Abstract

Reactions of fluorine- and beryllium-bearing hydrothermal fluids with Cretaceous limestone formations in brecciated zones near dikes of rhyolite porphyry, under conditions of low temperature and low pressure, produced sizeable fluorspar deposits, some of which are potential economic sources of beryllium in the Aguachile district, Coahuila, Mexico.

Bertrandite (Be4OH2Si12O7) is intermingled with fluorite in the “lower” contact zone along a ringdike which encircles a subsidence basin (cauldron collapse) in the central part of Aguachile Mountain. Fluorspar deposits outside Aguachile Mountain contain 5 to 20 ppm beryllium in ionic (?) combination with fluorite.

A pluglike mass of quartz microsyenite, younger than the rhyolite dikes, intrudes the floor of the subsidence basin; a few still younger small dikes and irregular-shaped bodies of analcite diabase are present elsewhere in the district.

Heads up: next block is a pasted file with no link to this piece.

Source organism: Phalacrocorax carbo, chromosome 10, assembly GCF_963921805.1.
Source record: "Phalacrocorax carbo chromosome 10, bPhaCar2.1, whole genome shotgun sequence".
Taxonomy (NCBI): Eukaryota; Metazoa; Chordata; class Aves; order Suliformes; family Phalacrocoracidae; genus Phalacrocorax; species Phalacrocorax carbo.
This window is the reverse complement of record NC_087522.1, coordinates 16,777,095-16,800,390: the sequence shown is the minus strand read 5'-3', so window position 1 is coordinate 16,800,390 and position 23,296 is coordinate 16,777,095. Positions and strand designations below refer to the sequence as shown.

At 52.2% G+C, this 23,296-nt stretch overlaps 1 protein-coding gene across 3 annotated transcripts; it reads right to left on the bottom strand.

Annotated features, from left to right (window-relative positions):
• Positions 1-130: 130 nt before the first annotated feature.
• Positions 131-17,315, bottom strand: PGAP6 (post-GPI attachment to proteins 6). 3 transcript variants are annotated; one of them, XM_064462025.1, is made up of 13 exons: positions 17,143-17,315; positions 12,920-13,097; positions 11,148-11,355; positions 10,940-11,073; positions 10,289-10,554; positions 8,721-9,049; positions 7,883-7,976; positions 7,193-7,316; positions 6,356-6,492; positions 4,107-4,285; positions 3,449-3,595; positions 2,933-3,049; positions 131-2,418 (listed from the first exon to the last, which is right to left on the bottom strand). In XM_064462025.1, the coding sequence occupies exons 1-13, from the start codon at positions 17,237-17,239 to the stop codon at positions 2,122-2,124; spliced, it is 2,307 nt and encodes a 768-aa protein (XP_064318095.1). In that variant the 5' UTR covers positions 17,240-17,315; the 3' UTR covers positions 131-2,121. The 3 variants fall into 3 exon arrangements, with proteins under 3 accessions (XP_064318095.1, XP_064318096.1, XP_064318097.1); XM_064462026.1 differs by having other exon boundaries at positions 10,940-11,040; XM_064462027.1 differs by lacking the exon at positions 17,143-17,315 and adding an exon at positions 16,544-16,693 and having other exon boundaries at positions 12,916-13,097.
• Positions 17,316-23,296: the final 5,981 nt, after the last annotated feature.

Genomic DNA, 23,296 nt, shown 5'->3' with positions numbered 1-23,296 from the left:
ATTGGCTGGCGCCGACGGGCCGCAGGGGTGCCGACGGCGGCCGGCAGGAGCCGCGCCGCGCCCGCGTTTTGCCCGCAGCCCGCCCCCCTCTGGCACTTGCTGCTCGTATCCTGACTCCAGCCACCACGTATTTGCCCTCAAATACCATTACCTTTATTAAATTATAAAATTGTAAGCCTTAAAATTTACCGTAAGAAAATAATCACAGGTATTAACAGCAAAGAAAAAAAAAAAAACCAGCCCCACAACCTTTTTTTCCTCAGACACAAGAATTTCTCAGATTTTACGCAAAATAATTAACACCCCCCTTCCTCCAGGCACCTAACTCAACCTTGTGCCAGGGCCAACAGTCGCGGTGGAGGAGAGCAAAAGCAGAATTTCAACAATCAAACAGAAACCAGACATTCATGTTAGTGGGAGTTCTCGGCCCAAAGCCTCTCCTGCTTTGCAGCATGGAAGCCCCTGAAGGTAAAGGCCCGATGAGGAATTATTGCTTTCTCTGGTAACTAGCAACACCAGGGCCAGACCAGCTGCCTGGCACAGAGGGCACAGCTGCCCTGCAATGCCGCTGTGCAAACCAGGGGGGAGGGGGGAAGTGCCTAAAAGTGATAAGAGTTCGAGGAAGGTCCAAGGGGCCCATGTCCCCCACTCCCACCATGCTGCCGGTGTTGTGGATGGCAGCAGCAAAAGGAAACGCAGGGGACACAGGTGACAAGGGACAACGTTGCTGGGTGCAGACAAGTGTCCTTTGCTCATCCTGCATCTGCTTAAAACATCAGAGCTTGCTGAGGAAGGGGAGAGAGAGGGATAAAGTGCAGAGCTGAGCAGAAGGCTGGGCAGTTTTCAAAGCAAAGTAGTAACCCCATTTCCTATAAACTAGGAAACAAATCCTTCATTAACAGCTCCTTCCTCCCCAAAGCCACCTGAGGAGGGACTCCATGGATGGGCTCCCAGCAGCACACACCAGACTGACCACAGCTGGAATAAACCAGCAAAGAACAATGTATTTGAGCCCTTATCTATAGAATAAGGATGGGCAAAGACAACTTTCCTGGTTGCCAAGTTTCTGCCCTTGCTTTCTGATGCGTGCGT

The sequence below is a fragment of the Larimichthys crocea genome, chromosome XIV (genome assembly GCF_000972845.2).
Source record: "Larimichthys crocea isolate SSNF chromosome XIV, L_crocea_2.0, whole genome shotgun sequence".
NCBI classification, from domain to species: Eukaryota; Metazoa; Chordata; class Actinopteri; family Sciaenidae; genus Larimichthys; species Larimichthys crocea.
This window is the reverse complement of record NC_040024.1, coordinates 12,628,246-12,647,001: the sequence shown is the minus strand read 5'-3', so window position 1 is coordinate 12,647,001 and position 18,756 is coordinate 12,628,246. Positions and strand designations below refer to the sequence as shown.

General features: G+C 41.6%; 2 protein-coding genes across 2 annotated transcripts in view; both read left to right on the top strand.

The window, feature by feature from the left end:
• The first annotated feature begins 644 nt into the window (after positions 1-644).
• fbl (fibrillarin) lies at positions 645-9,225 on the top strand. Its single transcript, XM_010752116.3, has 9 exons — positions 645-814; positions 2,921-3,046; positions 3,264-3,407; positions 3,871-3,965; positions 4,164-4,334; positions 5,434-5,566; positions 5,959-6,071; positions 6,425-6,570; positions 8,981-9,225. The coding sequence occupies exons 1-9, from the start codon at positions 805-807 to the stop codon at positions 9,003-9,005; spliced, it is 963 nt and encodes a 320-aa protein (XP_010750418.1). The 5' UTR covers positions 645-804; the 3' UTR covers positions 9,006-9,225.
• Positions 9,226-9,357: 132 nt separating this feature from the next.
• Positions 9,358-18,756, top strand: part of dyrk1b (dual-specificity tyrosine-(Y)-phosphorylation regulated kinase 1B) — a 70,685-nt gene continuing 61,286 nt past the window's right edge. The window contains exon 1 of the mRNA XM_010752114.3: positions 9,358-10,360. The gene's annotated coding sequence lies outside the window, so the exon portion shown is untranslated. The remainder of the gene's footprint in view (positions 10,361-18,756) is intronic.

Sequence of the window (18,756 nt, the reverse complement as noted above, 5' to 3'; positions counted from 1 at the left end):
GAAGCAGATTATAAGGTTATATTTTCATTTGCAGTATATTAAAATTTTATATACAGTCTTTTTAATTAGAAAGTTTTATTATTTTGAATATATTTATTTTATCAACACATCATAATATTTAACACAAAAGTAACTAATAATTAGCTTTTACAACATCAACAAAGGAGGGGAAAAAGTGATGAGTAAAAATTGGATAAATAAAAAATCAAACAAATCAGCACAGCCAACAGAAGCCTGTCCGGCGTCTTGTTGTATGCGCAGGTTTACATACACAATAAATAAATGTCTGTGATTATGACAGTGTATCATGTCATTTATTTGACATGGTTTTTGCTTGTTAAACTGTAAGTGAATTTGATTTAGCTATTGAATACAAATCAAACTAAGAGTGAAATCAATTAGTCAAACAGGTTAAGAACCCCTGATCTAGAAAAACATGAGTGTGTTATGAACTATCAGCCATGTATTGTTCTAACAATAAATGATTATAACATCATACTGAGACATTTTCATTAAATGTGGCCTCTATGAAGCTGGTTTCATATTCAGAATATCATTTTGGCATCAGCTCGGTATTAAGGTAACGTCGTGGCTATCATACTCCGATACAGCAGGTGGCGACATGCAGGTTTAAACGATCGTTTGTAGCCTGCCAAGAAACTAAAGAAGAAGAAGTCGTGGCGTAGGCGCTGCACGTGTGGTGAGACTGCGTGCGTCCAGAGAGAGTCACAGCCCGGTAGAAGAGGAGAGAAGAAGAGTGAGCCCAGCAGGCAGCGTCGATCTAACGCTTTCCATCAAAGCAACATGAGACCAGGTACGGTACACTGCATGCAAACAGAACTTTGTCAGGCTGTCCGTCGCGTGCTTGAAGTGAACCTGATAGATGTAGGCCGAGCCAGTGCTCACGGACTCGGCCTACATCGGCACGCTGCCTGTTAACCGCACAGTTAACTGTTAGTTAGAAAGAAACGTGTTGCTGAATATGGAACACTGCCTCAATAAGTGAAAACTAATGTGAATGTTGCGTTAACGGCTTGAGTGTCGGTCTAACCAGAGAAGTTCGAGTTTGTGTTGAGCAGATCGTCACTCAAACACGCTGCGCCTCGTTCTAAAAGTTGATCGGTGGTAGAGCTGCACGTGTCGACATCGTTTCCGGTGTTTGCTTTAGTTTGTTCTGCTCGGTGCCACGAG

The hydrothermal fluids probably were late emanations from a parent magma which gave rise to one or more of the types of intrusive igneous rocks. Both the quartz microsyenite and the bertrandite probably came from the same parent magma. Bertrandite mineralization followed two generations of fluorite and appears to have been essentially contemporaneous with a third, weak generation of fluorite mineralization. The ionically combined beryllium probably accompanied the earlier, stronger fluoritization. Greater concentration of beryllium in deposits around Aguachile subsidence basin may be the result of more open connections with a deep-seated, beryllium-enriched alkalic magma.

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